Besides routine blood work and coagulation profile, ultrasound is the first test of choice to confirm the diagnosis of a rectus sheath hematoma. If ultrasound is inconclusive, CT scan is the next test and can help determine the location, size, and extension of the hematomas. In rare cases, needle aspiration can be performed to differentiate a hematoma from an abscess. However, with needle aspiration, there is a risk of puncture the bladder, bowel, or a hernia.
A plain x-ray of the abdomen is not useful, but it may help rule out free air or bowel obstruction.
The treatment of rectus sheath hematoma is supportive care with pain management. Anticoagulation medications need to be discontinued. Patients with abnormal coagulation parameters may require vitamin K or fresh frozen plasma. Heparin may be reversed with protamine. Large active hematoma may be treated with gel foam embolization therapy. Surgery is usually not used to treat rectus sheath hematoma unless the hematoma is getting bigger. Patients with rectus sheath hematoma are generally treated as outpatients as long as the hemodynamic status is stable and there is no change in the hematocrit. Patients on anticoagulation therapy should be admitted to ensure that the hematoma is not expanding.
Some of these patients may need a blood transfusion.
If the bleeding persists, one may consider angiographic embolism or open surgery to ligate the blood vessel.
Even though a rectus sheath hematoma is a benign disorder, fatalities have been reported. Most of these cases have come to light during an autopsy. The mortality of a rectus sheath hematoma is higher in elderly individuals who are on oral anticoagulants. In addition, the other population at risk for mortality are pregnant women. Anecdotal reports reveal a mortality rate of 15% in the mother and nearly 50% in the fetus. However, it is important to know that these data were collected before the wide use of ultrasound and CT scan. Today, these imaging modalities can rapidly diagnose the condition.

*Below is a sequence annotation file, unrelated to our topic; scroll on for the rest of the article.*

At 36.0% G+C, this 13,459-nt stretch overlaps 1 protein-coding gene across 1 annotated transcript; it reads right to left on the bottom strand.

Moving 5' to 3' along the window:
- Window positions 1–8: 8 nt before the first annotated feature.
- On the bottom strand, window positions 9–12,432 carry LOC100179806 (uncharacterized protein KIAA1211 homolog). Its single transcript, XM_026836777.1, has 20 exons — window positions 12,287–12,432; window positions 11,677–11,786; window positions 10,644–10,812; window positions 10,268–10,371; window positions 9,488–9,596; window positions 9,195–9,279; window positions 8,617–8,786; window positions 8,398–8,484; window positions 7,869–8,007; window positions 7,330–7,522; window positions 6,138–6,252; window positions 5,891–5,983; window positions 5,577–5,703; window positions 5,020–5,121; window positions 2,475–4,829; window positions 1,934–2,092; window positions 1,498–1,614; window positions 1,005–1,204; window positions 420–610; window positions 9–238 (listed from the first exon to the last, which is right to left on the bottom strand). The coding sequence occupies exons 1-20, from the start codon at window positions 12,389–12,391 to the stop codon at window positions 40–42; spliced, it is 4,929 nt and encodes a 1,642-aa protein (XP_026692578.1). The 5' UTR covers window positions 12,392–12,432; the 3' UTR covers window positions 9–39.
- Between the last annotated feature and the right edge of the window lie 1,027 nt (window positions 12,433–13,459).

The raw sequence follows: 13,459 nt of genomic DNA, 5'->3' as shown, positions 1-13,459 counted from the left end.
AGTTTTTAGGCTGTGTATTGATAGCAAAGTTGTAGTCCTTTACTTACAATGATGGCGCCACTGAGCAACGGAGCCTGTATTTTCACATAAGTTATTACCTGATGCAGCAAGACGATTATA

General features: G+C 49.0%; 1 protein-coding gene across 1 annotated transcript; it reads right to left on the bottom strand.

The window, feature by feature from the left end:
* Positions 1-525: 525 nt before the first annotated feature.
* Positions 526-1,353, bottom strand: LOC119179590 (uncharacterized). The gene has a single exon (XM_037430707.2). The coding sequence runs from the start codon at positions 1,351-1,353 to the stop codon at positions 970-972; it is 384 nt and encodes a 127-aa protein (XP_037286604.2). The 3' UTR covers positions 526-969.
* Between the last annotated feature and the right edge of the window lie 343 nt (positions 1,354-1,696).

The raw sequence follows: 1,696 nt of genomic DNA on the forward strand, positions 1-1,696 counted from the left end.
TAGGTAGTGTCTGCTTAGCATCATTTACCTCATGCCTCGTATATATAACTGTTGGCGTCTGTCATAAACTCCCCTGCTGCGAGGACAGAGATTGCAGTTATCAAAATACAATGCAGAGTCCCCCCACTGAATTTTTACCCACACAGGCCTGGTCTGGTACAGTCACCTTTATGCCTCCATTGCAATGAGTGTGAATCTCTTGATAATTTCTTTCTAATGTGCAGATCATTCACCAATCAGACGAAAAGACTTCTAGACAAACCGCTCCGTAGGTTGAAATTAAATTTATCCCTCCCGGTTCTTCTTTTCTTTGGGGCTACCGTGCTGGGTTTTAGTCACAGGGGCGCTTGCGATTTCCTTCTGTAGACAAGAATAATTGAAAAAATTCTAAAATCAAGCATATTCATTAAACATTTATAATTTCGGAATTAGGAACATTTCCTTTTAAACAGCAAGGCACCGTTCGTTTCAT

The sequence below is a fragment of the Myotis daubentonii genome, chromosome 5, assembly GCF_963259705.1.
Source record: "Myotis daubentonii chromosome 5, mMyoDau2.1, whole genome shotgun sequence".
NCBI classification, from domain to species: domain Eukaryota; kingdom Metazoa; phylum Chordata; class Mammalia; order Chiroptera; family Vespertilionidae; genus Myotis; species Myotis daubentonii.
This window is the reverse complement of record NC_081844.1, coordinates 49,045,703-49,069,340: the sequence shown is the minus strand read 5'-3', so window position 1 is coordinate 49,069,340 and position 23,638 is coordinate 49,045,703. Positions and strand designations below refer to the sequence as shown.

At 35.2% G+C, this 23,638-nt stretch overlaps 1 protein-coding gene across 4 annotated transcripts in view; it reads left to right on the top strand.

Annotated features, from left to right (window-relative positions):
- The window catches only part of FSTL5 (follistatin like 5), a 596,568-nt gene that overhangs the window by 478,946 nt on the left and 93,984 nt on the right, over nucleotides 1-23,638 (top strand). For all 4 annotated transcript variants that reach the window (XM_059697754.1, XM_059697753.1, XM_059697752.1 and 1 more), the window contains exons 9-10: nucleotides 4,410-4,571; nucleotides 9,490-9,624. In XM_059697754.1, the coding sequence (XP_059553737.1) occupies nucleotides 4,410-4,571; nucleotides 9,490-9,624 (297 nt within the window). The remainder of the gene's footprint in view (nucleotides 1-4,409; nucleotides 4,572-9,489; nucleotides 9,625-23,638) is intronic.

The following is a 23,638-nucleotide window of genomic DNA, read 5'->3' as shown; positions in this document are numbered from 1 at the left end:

The key reason for the morbidity and mortality in an older series was an incorrect diagnosis of abdominal pain, leading to unnecessary abdominal exploratory surgery. In other cases, the causes include a delay in reversing the anticoagulation and not transfusing blood.
Failure to make a diagnosis of a rectus sheath hematoma can lead to the following complications:
Once the patient is admitted, they should be closely monitored with serial exams, repeat blood count, and an ultrasound.
After discharge, the patient should be told not to indulge in heavy exercise. The decision to restart the oral anticoagulation requires clinical judgment.
Once a patient has been diagnosed with a rectus sheath hematoma, the surgeon should be consulted.
Abdominal wall hematoma can occur from a variety of causes. The patient often presents with abdominal pain which can be mistaken for a number of abdominal pathologies; hence a multidisciplinary approach to management is necessary. Nurses should be aware of abdominal hematomas as they can even occur from repeated LWMH or insulin injections. The diagnosis can be difficult to make clinically and imaging studies are usually necessary. Most abdominal hematomas resolve spontaneously over 4-6 weeks. Today, the mortality rates from abdominal wall hematomas are negligible because of availability of imaging studies. Bed rest and avoidance of any intense physical activity is key. Patients who recover usually have no residual sequelae.